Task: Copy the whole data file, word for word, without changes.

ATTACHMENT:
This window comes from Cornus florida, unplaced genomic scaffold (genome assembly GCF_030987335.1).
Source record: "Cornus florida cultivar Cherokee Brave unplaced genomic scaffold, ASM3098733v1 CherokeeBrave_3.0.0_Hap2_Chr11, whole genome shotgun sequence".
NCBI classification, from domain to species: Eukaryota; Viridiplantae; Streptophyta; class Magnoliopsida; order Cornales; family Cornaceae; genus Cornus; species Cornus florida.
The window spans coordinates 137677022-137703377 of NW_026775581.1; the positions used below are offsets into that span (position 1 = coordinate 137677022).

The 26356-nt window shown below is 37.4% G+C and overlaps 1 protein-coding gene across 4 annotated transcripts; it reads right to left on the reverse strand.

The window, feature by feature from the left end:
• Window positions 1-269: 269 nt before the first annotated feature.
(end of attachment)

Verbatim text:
This window comes from Cornus florida, unplaced genomic scaffold (genome assembly GCF_030987335.1).
Source record: "Cornus florida cultivar Cherokee Brave unplaced genomic scaffold, ASM3098733v1 CherokeeBrave_3.0.0_Hap2_Chr11, whole genome shotgun sequence".
NCBI classification, from domain to species: Eukaryota; Viridiplantae; Streptophyta; class Magnoliopsida; order Cornales; family Cornaceae; genus Cornus; species Cornus florida.
The window spans coordinates 137677022-137703377 of NW_026775581.1; the positions used below are offsets into that span (position 1 = coordinate 137677022).

The 26356-nt window shown below is 37.4% G+C and overlaps 1 protein-coding gene across 4 annotated transcripts; it reads right to left on the reverse strand.

The window, feature by feature from the left end:
• Window positions 1-269: 269 nt before the first annotated feature.